NOTE: Test sieves are not sterilized before being shipped. While you can use them to run heavily regulated material, such as food and pharmaceuticals, the sample should not be placed back into the production line. 

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How Are Test Sieves Shipped?


As test sieve analysis requires precise equipment, any dents or imperfections that are the result of rough shipping conditions are a natural concern. In order to prevent occurrences, extra steps are taken to ensure your sieves arrive in pristine condition.

Prior to being placed in the main box that will be handed over to the shipper, each test sieve is placed into its own individual box. In these individual boxes, the sieve’s certificate of compliance, as well as the test sieve itself, are placed inside a plastic bag to further protect them from harmful elements, such as moisture, that may occur during shipment.

As an extra layer of protection, packing paper is used as a filler to prevent movement inside the box and serve as a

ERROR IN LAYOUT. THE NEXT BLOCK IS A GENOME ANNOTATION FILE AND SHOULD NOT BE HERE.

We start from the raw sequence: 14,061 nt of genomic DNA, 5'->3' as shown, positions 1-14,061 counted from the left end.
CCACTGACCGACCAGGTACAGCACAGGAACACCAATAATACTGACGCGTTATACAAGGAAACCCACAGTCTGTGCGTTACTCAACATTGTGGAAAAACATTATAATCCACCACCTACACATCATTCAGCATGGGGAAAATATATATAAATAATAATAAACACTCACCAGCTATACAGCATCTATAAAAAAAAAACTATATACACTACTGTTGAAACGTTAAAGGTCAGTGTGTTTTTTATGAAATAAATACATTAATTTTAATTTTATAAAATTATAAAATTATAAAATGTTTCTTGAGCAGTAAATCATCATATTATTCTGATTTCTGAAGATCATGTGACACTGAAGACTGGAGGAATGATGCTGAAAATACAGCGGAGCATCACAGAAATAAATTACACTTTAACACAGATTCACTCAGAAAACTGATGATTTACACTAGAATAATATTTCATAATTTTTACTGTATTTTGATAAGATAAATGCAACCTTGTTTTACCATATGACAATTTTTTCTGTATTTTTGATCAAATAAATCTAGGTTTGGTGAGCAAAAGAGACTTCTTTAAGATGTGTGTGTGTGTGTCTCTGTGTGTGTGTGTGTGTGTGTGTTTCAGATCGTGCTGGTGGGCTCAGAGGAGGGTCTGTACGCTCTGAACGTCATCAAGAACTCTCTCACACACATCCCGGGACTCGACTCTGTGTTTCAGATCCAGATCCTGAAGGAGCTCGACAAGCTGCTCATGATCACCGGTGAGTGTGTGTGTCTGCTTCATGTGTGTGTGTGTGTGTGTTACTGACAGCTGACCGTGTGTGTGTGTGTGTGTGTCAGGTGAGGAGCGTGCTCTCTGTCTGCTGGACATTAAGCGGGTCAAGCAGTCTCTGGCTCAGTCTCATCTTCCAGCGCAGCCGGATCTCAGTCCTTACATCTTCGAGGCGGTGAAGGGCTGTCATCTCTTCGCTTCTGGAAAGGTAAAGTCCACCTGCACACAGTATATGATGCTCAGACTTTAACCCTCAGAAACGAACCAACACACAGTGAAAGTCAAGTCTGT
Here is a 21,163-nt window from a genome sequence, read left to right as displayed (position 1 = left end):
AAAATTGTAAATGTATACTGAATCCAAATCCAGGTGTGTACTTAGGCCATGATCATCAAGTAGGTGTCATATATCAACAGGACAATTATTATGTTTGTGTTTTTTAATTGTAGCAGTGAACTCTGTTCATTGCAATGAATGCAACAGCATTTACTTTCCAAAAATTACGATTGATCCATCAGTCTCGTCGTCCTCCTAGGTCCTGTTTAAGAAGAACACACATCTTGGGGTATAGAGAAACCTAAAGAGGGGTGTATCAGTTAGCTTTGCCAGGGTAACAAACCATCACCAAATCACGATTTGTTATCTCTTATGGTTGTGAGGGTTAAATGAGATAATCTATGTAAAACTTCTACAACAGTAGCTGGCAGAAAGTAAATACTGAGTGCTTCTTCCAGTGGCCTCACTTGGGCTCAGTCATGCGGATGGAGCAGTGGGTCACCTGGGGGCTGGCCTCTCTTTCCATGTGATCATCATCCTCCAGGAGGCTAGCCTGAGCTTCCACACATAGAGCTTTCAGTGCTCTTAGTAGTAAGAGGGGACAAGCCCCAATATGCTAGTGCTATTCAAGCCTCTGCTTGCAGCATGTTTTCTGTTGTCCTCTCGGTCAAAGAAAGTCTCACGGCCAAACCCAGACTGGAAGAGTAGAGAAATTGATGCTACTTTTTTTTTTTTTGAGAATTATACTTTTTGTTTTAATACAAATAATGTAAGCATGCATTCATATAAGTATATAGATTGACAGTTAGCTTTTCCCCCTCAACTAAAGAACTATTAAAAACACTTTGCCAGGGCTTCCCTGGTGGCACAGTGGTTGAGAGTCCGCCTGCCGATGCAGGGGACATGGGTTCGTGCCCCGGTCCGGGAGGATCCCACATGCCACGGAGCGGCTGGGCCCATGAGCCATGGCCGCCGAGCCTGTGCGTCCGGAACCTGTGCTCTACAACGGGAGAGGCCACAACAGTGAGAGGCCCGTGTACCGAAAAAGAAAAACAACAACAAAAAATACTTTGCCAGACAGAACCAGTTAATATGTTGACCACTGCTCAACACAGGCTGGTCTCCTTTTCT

shock-absorbing medium if the box were to fall or be mistreated during shipment.


Create the Ultimate Test Sieve Analysis Setup

Test sieve analysis is one of the most reliable forms of quality control. When it comes to yielding accurate results that are also repeatable, it is vital that lab technicians implement reliable test sieves that were properly assembled.

Assembling the ideal test sieve requires high-quality material to form the frame, skirt, and screening medium. Depending on your industry standards, these parts can be constructed of either brass or stainless steel. 

In order to guarantee customer satisfaction, extra steps need to be taken to ensure your sieves are not damaged or compromised in any way during transit.

Having been pioneers of test sieve analysis for over 100 years, W.S. Tyler and our team of experts have the experience needed to help you perfect your test sieve analysis process. 

For more information regarding test sieves and test sieve analysis, refer to our Test Sieves, Sieve Shakers & Particle Analysis Equipment Product Guide.

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About Ronnie Brown

Ronnie is the Content Writer for W.S. Tyler and has four years of experience as a professional writer. He strives to expand his knowledge on all things particle analysis and woven wire mesh to leverage his exceptional writing and graphic design skills, creating a one-of-a-kind experience for customers.